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Literature / It's Not the End of the World

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It's Not the End of the World is a young adult novel by Judy Blume, published in 1972.

Karen Newman isn't happy with her life. Her sixth grade teacher has married and gone from, in Karen's eyes, nice to nasty. Meanwhile, Karen's parents have been arguing more and more every day, until her father moves out and announces that they're getting divorced. What follows is months of Karen trying to cope and seeking, unsuccessfully, to help her parents reconcile, while her brother deals with the news in his own way.

This book contains examples of:

  • Accidental Misnaming: Karen's grandfather is called Garfa by the entire family. Similar to Beezus in the Ramona series, he got that nickname when Karen's older brother Jeff was unable to pronounce "Grandpa" as a toddler.
  • All Love Is Unrequited: Karen has a crush on Gary, a boy in her class, and is devastated when he moves away. Her best friend Debbie has a crush on Karen's big brother Jeff, who is openly rude to Debbie, calling her "fat and ugly" to her face, which doesn't dissuade Debbie at all.
  • Annoying Younger Sibling: Karen has one in Amy, who is forever telling jokes and riddles and is often the only one laughing at them. It starts to become sadder with the divorce because Amy was used to being her father's favorite and can't handle the changes coming.
  • Bittersweet Ending: Karen is able to come to terms with the divorce, knowing that her parents are much better apart rather than together. Sadly, though, she, her mom, and her siblings are going to have to move because of the court law but at the very least they're supporting each other.
  • Bratty Teenage Daughter: Jeff is a gender flipped version, becoming moody and withdrawn as well as mean and spiteful toward his mother and sisters up until he runs away.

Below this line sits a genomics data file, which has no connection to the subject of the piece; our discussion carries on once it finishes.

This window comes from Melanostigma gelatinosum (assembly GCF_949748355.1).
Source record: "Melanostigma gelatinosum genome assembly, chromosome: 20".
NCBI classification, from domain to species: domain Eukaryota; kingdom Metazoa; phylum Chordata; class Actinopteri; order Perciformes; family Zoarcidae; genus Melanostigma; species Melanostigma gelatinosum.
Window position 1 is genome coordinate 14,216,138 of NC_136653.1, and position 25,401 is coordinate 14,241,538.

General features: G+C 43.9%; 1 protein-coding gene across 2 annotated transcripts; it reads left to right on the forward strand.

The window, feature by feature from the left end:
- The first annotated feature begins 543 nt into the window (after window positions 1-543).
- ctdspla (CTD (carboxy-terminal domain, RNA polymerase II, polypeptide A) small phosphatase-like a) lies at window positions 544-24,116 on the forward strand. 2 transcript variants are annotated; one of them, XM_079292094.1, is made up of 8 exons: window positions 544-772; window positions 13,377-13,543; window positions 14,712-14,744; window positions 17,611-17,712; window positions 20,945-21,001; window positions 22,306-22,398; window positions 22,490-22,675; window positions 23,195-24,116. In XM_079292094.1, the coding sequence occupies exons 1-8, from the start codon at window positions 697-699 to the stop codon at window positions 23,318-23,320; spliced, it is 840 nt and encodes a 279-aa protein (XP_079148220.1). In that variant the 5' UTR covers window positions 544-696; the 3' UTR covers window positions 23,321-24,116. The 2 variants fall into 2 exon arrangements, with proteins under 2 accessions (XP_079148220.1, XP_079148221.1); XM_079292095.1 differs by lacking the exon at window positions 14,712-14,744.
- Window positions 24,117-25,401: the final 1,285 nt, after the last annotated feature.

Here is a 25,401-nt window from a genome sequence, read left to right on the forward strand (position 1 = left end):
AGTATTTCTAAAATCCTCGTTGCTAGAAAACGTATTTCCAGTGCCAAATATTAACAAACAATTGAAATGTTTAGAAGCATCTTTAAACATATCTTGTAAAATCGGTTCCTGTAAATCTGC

• Dysfunction Junction: After the divorce is announced, everything seems to be falling apart with Karen being emotionally distraught and trying to solve everything, her older brother Jeff becoming more withdrawn and moody until he ends up running away, and her younger sister Amy is distressed at the loss of her father and has nightmares that everyone else in her family will disappear too. The letter that Karen gets from Garfa after her father goes to Nevada to get the divorce finalized implies that not only does her father miss her terribly but Garfa feels quite depressed about the divorce. Only Karen's mother seems to be happy about everything but it's revealed that even she was just putting up a front to try and be strong for the kids.
  • Great Big Book of Everything: Karen's friend Val, whose parents are also divorced, owns a book for divorced children which she considers the authority on the subject and quotes from as though it were the Bible.
  • The Hermit: Jeff, the eldest child and only son, becomes increasingly moody and withdrawn as the story progresses, spending most of his time in his room.
  • Ignoring by Singing: Variant in that it's not singing, but another kind of noise — Karen tries to block out one of her parents' arguments by covering her ears and screaming as loud as she can. Her father is finally forced to give her a slap to end the outburst.
  • Loyal Animal Companion: Karen's cat Mew is this. With her parents fighting and her siblings being an absolute mess, Mew is Karen's only reliable family member. After her father accidentally sits on Mew and calls her "damn cat," Karen starts her Freak Out and screams about how he never liked her (meaning the cat and not her mother).
  • Middle Child Syndrome: Poor Karen is definitely feeling this. Her parents have each chosen a favorite child (Ellie's is Jeff, Bill's is Amy) and the only family members that she feels she can depend on during the messy divorce proceedings are her grandfather Garfa, who lives in Las Vegas, and her beloved cat Mew.